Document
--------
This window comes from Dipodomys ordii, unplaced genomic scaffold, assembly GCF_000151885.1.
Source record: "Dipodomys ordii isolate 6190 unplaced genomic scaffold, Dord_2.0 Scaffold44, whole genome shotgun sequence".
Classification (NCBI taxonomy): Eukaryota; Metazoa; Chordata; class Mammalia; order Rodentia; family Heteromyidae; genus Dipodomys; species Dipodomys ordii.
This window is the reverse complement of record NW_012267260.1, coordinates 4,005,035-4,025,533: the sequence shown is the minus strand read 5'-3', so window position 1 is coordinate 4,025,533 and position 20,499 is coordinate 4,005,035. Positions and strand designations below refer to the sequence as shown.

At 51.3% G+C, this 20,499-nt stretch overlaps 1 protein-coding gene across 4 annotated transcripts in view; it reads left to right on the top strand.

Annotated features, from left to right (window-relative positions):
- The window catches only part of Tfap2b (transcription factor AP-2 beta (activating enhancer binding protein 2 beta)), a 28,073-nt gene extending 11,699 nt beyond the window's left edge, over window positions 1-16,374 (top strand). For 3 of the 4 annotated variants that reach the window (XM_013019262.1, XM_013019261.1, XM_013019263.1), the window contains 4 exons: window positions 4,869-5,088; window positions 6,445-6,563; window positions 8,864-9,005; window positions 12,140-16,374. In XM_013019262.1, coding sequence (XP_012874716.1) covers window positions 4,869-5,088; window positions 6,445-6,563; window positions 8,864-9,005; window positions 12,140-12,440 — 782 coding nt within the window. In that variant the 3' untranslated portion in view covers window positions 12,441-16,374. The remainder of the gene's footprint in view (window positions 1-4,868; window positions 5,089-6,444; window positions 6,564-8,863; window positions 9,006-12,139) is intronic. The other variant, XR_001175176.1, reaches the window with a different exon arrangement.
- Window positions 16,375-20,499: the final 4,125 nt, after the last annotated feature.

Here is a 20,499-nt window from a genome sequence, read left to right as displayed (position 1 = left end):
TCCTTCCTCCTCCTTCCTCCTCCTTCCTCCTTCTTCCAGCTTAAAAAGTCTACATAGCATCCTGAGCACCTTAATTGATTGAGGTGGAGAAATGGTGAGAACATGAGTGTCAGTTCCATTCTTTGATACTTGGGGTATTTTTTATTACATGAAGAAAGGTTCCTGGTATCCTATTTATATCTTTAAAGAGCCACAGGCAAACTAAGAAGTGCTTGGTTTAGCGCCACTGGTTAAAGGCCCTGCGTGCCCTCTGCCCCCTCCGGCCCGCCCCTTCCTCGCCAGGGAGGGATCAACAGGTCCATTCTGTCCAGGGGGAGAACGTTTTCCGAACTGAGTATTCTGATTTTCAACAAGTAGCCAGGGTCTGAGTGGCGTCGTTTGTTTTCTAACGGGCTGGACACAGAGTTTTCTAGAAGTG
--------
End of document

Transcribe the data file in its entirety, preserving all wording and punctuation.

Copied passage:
This window comes from Dipodomys ordii, unplaced genomic scaffold, assembly GCF_000151885.1.
Source record: "Dipodomys ordii isolate 6190 unplaced genomic scaffold, Dord_2.0 Scaffold44, whole genome shotgun sequence".
Classification (NCBI taxonomy): Eukaryota; Metazoa; Chordata; class Mammalia; order Rodentia; family Heteromyidae; genus Dipodomys; species Dipodomys ordii.
This window is the reverse complement of record NW_012267260.1, coordinates 4,005,035-4,025,533: the sequence shown is the minus strand read 5'-3', so window position 1 is coordinate 4,025,533 and position 20,499 is coordinate 4,005,035. Positions and strand designations below refer to the sequence as shown.

At 51.3% G+C, this 20,499-nt stretch overlaps 1 protein-coding gene across 4 annotated transcripts in view; it reads left to right on the top strand.

Annotated features, from left to right (window-relative positions):
- The window catches only part of Tfap2b (transcription factor AP-2 beta (activating enhancer binding protein 2 beta)), a 28,073-nt gene extending 11,699 nt beyond the window's left edge, over window positions 1-16,374 (top strand). For 3 of the 4 annotated variants that reach the window (XM_013019262.1, XM_013019261.1, XM_013019263.1), the window contains 4 exons: window positions 4,869-5,088; window positions 6,445-6,563; window positions 8,864-9,005; window positions 12,140-16,374. In XM_013019262.1, coding sequence (XP_012874716.1) covers window positions 4,869-5,088; window positions 6,445-6,563; window positions 8,864-9,005; window positions 12,140-12,440 — 782 coding nt within the window. In that variant the 3' untranslated portion in view covers window positions 12,441-16,374. The remainder of the gene's footprint in view (window positions 1-4,868; window positions 5,089-6,444; window positions 6,564-8,863; window positions 9,006-12,139) is intronic. The other variant, XR_001175176.1, reaches the window with a different exon arrangement.
- Window positions 16,375-20,499: the final 4,125 nt, after the last annotated feature.

Here is a 20,499-nt window from a genome sequence, read left to right as displayed (position 1 = left end):
TCCTTCCTCCTCCTTCCTCCTCCTTCCTCCTTCTTCCAGCTTAAAAAGTCTACATAGCATCCTGAGCACCTTAATTGATTGAGGTGGAGAAATGGTGAGAACATGAGTGTCAGTTCCATTCTTTGATACTTGGGGTATTTTTTATTACATGAAGAAAGGTTCCTGGTATCCTATTTATATCTTTAAAGAGCCACAGGCAAACTAAGAAGTGCTTGGTTTAGCGCCACTGGTTAAAGGCCCTGCGTGCCCTCTGCCCCCTCCGGCCCGCCCCTTCCTCGCCAGGGAGGGATCAACAGGTCCATTCTGTCCAGGGGGAGAACGTTTTCCGAACTGAGTATTCTGATTTTCAACAAGTAGCCAGGGTCTGAGTGGCGTCGTTTGTTTTCTAACGGGCTGGACACAGAGTTTTCTAGAAGTG